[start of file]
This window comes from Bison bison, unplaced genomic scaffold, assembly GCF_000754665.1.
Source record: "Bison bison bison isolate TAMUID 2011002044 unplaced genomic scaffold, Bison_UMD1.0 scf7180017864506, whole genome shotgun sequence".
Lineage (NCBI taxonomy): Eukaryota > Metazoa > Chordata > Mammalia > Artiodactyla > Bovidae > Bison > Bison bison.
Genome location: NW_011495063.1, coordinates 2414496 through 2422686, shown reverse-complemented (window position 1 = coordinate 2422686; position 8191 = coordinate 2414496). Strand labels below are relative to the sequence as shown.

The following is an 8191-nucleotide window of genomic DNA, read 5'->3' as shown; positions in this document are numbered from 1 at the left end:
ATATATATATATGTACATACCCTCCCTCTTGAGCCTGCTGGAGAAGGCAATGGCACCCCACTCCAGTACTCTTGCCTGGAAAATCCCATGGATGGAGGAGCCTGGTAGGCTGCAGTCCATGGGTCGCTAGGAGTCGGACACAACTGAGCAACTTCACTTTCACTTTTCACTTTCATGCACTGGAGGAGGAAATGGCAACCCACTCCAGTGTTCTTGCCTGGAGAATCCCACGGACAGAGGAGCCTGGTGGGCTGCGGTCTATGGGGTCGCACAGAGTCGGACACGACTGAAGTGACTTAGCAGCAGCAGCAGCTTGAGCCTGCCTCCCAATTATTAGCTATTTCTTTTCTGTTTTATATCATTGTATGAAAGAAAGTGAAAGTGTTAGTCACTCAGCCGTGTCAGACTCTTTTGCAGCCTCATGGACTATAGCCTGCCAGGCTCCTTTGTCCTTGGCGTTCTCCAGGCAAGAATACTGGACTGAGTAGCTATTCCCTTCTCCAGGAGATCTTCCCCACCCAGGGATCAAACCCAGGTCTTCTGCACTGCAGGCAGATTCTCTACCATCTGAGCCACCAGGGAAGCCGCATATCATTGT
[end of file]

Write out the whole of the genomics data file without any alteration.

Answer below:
This window comes from Bison bison, unplaced genomic scaffold, assembly GCF_000754665.1.
Source record: "Bison bison bison isolate TAMUID 2011002044 unplaced genomic scaffold, Bison_UMD1.0 scf7180017864506, whole genome shotgun sequence".
Lineage (NCBI taxonomy): Eukaryota > Metazoa > Chordata > Mammalia > Artiodactyla > Bovidae > Bison > Bison bison.
Genome location: NW_011495063.1, coordinates 2414496 through 2422686, shown reverse-complemented (window position 1 = coordinate 2422686; position 8191 = coordinate 2414496). Strand labels below are relative to the sequence as shown.

The following is an 8191-nucleotide window of genomic DNA, read 5'->3' as shown; positions in this document are numbered from 1 at the left end:
ATATATATATATGTACATACCCTCCCTCTTGAGCCTGCTGGAGAAGGCAATGGCACCCCACTCCAGTACTCTTGCCTGGAAAATCCCATGGATGGAGGAGCCTGGTAGGCTGCAGTCCATGGGTCGCTAGGAGTCGGACACAACTGAGCAACTTCACTTTCACTTTTCACTTTCATGCACTGGAGGAGGAAATGGCAACCCACTCCAGTGTTCTTGCCTGGAGAATCCCACGGACAGAGGAGCCTGGTGGGCTGCGGTCTATGGGGTCGCACAGAGTCGGACACGACTGAAGTGACTTAGCAGCAGCAGCAGCTTGAGCCTGCCTCCCAATTATTAGCTATTTCTTTTCTGTTTTATATCATTGTATGAAAGAAAGTGAAAGTGTTAGTCACTCAGCCGTGTCAGACTCTTTTGCAGCCTCATGGACTATAGCCTGCCAGGCTCCTTTGTCCTTGGCGTTCTCCAGGCAAGAATACTGGACTGAGTAGCTATTCCCTTCTCCAGGAGATCTTCCCCACCCAGGGATCAAACCCAGGTCTTCTGCACTGCAGGCAGATTCTCTACCATCTGAGCCACCAGGGAAGCCGCATATCATTGT